Friday, 15 August 2014

Circumstances when court should not frame issues?


Reference may at the outset be made to D.M. Deshpande Vs.
Janardhan Kashinath Kadam (1998) 8 SCC 315 where in the absence of
particulars viz. date, mode and terms of creation of tenancy in the pleadings,
it was held that an issue on a bare claim of tenancy ought not to have been
framed.
18. This Court in Lakshmikant Shreekant (HUF) Vs. M.N. Dastur &
Company Pvt. Ltd. 1998 (44) DRJ 502 held that the Court is required to
frame issues of fact or of law that necessarily and properly arise for
determining the real controversy involved on the pleadings of the parties and
that such issues arise when a material proposition of fact or law is affirmed
by one party and denied by the other and the Court would not frame an issue
which does not arise on the pleadings nor a issue need be framed on a point
of law which is perfectly clear. It was further held that the Court is required
to apply its mind and understand the facts before framing the issue. It was
yet further held that if the plea is mala fide or preposterous or vexatious and
can be disposed of without going into the facts or is contrary to law or the
settled legal position, the Court will not be justified in adopting a hands off
policy and allow the game of the defendant to have its sway.
19. Similarly in Zulfiquar Ali Khan Vs. Straw Products Limited 87 (2000)
DLT 76 it was observed that it is a notorious fact that to drag the case, a
litigant often takes all sorts of false or legally untenable pleas and it was held
that legal process should not be allowed to be misused by such persons and
only such defence as give rise to clear and bona fide dispute or triable issues
should be put to trial and not illusory or unnecessary or mala fide based on
false or untenable pleas to delay the suit. It was yet further held that the
Court is not bound to frame an issue on unnecessary or baseless pleas,
thereby causing unnecessary and avoidable inconvenience to the parties and
waste of valuable Court time.
IN THE HIGH COURT OF DELHI AT NEW DELHI
SUBJECT : CODE OF CIVIL PROCEDURE
Date of decision: 17th April, 2013
I.A. No.3890/2013 (of D-3 to 8 u/O 14 R-5 CPC)
in
CS(OS) 3227/2011

KAWAL SACHDEVA Vs MADHU BALA RANA & ORS

CORAM :-
HON’BLE MR. JUSTICE RAJIV SAHAI ENDLAW
RAJIV SAHAI ENDLAW, J

1.
The plaintiff has sued for possession pleading, that Major Ranbir
Singh Rana was the sole absolute owner of property no.J-1/161-A, Rajouri
Garden, Delhi and acting through his wife and attorney defendant no.1, vide
Sale Deeds of the year 2009 has sold the middle and rear portion of the said
property admeasuring 910 sq. yds. to the plaintiff; that though
possession/constructive possession of the entire property sold was under the
Sale Deeds delivered but in fact possession of some portions was not
delivered on the plea that the goods of the defendant no.2 who is the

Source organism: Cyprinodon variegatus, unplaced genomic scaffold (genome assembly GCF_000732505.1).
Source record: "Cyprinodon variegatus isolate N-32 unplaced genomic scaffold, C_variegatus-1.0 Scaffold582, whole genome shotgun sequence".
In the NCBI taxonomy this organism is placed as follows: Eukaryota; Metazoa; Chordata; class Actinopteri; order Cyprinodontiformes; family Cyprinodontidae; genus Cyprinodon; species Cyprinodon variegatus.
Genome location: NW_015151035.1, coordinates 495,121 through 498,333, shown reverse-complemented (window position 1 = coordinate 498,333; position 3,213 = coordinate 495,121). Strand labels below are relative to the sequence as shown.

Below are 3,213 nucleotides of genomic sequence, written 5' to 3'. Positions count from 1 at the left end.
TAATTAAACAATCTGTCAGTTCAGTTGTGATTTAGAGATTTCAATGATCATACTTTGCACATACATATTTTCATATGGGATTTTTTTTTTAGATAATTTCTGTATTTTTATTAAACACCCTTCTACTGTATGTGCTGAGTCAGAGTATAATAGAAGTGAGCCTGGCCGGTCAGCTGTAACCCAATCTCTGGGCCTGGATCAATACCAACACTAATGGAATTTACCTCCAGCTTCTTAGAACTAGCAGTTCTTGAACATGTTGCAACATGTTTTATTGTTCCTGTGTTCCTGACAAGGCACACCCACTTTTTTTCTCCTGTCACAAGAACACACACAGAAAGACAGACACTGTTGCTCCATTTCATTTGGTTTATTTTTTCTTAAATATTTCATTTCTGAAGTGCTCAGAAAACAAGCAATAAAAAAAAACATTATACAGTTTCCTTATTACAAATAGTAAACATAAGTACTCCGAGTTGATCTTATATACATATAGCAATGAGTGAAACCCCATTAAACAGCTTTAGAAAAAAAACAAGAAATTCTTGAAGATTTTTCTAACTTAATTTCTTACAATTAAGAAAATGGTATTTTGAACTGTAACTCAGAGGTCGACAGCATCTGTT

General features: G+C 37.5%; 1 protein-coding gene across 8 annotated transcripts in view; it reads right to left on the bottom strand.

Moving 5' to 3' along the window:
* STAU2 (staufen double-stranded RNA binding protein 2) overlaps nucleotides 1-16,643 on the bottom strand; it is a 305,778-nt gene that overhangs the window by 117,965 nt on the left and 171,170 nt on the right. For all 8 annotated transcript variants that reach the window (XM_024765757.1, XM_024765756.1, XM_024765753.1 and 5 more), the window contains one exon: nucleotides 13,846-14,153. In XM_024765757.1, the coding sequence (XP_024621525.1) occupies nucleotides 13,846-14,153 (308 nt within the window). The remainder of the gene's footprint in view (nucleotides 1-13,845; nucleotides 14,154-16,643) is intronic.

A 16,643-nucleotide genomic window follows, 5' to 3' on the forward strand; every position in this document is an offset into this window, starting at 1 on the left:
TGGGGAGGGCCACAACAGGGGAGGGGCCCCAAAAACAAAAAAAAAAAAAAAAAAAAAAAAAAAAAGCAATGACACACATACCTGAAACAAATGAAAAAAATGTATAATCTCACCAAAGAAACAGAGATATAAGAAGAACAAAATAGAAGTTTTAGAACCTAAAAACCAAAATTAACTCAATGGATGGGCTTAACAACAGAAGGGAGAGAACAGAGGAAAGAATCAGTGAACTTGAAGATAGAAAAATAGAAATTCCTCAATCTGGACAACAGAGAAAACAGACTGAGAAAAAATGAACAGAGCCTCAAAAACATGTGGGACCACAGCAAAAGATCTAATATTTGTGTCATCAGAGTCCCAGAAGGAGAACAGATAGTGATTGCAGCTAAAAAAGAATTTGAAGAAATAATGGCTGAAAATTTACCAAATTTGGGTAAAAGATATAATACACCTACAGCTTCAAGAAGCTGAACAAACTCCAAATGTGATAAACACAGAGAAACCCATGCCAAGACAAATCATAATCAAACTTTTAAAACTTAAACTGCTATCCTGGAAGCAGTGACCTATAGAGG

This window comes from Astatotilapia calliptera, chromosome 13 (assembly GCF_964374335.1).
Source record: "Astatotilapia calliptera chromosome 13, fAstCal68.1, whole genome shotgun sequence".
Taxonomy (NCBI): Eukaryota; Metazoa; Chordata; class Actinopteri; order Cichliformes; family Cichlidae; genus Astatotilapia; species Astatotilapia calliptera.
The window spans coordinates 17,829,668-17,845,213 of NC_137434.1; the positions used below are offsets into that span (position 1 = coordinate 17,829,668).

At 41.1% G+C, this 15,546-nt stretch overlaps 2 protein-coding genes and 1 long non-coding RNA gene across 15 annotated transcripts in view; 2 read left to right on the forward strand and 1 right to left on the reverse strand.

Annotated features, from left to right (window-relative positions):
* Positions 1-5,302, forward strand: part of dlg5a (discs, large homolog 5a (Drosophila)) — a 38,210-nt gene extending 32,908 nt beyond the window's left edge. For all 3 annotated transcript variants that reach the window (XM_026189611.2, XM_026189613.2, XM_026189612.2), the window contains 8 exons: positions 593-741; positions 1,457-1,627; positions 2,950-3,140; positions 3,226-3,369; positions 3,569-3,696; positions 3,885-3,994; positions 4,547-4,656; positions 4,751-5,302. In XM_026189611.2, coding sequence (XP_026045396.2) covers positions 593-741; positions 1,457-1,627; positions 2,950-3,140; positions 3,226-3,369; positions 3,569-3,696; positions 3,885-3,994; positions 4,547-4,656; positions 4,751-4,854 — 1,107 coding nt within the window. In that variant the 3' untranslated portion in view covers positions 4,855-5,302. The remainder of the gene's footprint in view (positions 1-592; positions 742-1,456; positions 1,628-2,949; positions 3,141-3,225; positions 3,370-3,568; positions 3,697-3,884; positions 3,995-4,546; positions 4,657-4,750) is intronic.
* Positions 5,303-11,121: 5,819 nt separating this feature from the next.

daughter-in-law of the defendant no.1 and Major Ranbir Singh Rana were
lying therein; that the defendant no.2 instead of removing her goods has not
only refused to deliver possession but also collusively inducted defendants
no.3 to 8 as her tenants in the said portion. The plaintiff has thus sued for
possession and for future mesne profits with interest.
2.
The defendant no.1 has supported the plaintiff.
3.
The defendant no.2 has contested the suit pleading the property to be
belonging to the HUF of Major Ranbir Singh Rana and she and her son, on
the demise of her husband, having a right in the said property.
4.
The defendants no.3 to 8 inter alia claim the suit for possession to be
barred under Section 50 of the Delhi Rent Control Act, 1958. They however
admit having been inducted into the property by the defendant no.2.
5.
Following issues were framed on 14.01.2013:-
(i). Whether the property belongs to the HUF of Major Ranbir Singh
Rana and the defendant no.2 and her son as members of
the said HUF, have a right to continue in possession of the same?
OPD-2
(ii). Whether the defendant no.2 has any other right, title, claim or interest
over the suit property so as to retain possession thereof? OPD-2
(iii). If the aforesaid issues are decided against the defendants, whether the
plaintiff is entitled to any mesne profit/damages for use and occupation and
if so, from whom and at what rate and for what period? OPP
(iv). If the above issue is decided in favour of the plaintiff, whether the
plaintiff is entitled to any interest on arrears of mesne profit and if so for
what period, from whom and at what rate? OPP
(v). Relief.
6.
No issue on the plea of the defendants no.3 to 8 of the suit being
barred by Section 50 of the Rent Act was framed for the reason that if the
defendant no.2 fails to establish any right in the property, the defendants
no.3 to 8 cannot derive any tenancy rights through her.
7.
The defendants no.3 to 8 filed this application seeking framing of the
following issues:
(i). Whether the suit is barred under Section 50 of the Delhi Rent
Control Act, 1958? OPD 3 to 8
(ii). Whether the suit has been filed by the plaintiff in collusion with
defendants no.1&2 to illegally evict defendants no.3 to 8 from the tenanted
portions in the suit property? OPD 3 to 8.
8.